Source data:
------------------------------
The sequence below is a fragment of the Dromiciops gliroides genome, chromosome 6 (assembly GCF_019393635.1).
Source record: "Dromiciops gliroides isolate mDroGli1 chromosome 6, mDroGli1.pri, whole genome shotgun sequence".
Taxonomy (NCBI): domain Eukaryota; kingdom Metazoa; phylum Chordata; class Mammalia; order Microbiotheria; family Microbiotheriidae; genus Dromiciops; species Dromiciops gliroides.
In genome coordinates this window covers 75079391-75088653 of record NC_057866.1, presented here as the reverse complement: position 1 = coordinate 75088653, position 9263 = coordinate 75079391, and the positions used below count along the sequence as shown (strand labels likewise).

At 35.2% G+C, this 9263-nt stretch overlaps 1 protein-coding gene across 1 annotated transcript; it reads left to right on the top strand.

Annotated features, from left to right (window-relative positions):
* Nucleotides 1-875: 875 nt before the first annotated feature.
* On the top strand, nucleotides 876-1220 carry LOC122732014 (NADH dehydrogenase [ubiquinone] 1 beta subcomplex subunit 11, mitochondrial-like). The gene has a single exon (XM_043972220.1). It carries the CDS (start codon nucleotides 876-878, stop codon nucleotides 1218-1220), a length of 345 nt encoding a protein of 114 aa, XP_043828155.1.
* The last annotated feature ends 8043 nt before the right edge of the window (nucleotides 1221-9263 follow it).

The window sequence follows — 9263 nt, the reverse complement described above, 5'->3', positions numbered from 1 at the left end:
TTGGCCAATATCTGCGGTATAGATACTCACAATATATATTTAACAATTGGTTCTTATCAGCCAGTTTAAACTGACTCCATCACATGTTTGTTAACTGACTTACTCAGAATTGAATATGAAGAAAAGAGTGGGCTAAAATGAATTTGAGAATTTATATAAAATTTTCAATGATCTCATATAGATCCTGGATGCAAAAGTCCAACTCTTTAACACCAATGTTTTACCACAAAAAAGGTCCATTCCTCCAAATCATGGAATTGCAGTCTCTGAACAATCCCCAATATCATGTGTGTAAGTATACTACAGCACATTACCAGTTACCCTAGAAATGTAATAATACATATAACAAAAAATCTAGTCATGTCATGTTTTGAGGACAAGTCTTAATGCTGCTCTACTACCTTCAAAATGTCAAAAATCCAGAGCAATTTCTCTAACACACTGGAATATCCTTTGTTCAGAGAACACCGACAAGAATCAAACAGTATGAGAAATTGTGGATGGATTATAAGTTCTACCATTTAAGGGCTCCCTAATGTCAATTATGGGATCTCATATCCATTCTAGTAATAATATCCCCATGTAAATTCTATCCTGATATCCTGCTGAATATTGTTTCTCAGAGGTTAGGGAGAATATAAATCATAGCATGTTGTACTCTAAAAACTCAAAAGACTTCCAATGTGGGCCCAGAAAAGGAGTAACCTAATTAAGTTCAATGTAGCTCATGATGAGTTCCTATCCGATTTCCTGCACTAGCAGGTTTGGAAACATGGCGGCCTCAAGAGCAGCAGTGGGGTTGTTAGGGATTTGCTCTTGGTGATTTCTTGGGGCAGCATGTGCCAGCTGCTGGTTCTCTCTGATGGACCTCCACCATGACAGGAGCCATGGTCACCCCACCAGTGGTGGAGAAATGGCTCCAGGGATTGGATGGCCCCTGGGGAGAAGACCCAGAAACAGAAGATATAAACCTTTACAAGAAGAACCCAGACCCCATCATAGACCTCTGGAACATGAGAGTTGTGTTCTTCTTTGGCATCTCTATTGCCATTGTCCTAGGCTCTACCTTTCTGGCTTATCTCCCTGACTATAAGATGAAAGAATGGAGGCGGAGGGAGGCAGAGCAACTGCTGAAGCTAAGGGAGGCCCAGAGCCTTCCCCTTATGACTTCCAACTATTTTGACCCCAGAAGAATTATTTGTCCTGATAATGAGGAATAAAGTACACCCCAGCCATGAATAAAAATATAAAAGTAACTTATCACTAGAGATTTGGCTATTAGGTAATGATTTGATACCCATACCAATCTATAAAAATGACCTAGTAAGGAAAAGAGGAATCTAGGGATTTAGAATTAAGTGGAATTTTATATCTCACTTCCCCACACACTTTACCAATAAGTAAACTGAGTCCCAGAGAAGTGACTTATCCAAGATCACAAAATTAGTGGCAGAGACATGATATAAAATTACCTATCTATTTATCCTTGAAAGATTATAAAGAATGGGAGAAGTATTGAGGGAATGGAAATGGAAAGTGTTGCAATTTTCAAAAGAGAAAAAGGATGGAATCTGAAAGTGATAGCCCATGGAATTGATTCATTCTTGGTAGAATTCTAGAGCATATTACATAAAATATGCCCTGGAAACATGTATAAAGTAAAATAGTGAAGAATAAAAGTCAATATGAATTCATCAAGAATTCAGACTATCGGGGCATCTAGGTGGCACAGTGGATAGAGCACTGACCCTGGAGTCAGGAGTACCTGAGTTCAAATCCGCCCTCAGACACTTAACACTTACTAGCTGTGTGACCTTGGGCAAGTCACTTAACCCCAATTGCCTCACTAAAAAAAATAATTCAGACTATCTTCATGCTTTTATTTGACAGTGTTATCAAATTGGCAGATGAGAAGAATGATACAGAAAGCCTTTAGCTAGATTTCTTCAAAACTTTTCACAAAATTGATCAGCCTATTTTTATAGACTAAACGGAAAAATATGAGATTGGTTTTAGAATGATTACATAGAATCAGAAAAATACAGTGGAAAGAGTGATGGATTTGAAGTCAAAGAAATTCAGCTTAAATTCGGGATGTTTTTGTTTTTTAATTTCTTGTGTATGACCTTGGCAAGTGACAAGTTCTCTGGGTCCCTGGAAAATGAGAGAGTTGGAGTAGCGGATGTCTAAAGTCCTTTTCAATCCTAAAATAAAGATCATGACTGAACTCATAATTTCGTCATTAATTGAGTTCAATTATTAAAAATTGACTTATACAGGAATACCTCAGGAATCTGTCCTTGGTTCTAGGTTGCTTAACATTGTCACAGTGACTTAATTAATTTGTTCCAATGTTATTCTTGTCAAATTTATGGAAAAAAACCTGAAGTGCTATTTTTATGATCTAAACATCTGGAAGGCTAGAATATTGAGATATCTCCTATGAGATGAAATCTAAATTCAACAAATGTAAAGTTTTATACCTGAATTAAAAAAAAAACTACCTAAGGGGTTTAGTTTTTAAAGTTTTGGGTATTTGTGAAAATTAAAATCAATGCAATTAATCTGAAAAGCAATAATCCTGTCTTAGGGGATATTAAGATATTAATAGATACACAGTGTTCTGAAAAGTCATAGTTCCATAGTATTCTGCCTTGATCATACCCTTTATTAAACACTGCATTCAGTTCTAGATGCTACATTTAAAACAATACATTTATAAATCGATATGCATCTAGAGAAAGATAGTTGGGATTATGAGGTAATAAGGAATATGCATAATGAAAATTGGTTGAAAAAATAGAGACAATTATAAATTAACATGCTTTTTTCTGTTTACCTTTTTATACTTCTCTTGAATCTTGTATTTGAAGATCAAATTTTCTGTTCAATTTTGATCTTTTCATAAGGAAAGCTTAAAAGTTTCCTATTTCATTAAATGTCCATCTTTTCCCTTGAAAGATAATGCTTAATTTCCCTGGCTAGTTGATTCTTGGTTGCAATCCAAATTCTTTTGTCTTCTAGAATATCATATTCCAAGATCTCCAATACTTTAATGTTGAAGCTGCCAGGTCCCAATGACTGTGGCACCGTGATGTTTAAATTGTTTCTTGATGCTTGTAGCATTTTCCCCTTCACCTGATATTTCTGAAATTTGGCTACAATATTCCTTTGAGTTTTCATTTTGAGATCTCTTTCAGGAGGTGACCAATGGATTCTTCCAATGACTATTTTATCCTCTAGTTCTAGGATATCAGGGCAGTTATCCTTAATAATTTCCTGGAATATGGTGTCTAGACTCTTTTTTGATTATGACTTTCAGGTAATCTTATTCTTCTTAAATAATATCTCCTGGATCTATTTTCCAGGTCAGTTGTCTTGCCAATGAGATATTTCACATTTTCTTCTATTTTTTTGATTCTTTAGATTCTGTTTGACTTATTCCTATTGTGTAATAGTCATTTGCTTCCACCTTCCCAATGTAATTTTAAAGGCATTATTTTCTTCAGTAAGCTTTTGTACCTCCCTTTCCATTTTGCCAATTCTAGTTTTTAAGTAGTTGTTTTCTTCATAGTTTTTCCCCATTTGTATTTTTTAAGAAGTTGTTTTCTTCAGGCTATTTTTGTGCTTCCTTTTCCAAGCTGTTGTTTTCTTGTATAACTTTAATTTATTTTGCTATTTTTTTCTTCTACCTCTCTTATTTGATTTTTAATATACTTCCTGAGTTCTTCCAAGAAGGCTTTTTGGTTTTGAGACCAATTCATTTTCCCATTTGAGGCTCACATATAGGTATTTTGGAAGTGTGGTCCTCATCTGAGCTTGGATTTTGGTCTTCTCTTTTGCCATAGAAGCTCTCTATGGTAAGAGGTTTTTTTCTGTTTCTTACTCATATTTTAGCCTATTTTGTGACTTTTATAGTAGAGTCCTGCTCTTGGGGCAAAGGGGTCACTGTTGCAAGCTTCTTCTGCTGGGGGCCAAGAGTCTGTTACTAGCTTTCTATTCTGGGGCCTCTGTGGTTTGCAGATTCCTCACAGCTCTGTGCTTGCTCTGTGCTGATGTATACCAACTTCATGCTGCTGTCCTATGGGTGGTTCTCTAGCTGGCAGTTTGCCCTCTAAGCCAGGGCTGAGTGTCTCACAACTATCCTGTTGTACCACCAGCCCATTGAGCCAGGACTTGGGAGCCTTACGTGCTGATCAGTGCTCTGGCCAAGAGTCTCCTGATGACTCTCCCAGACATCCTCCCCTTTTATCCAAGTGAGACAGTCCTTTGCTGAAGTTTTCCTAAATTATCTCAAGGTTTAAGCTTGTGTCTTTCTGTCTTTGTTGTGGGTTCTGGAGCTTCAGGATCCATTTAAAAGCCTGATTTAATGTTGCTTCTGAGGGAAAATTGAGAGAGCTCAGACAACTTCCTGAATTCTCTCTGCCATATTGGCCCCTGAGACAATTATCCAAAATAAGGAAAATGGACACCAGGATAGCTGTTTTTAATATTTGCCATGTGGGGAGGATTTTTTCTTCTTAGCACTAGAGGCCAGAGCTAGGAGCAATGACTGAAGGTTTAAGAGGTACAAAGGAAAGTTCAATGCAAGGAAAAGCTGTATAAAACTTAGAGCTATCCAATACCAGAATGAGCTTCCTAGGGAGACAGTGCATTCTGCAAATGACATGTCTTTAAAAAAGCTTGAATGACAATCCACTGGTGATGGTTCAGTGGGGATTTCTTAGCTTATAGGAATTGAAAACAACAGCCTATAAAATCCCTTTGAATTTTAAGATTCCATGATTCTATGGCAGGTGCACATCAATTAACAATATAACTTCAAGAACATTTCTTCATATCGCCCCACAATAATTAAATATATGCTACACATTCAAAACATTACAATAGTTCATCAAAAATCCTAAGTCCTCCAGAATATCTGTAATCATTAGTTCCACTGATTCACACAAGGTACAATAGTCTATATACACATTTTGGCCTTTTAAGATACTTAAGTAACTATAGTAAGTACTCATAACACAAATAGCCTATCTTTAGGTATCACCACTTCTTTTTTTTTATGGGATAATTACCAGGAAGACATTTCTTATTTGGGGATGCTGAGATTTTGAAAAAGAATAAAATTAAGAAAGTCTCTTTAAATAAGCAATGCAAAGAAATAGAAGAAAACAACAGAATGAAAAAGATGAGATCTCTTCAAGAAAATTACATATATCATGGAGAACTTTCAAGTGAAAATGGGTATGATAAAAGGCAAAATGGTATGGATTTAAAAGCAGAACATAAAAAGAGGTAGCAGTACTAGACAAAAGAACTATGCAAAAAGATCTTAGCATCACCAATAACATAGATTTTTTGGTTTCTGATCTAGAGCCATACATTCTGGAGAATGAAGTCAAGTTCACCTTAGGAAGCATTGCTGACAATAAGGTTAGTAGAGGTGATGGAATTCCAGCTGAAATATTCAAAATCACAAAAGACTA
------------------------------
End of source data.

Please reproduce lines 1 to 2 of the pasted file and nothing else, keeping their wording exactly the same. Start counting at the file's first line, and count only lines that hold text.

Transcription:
The sequence below is a fragment of the Dromiciops gliroides genome, chromosome 6 (assembly GCF_019393635.1).
Source record: "Dromiciops gliroides isolate mDroGli1 chromosome 6, mDroGli1.pri, whole genome shotgun sequence".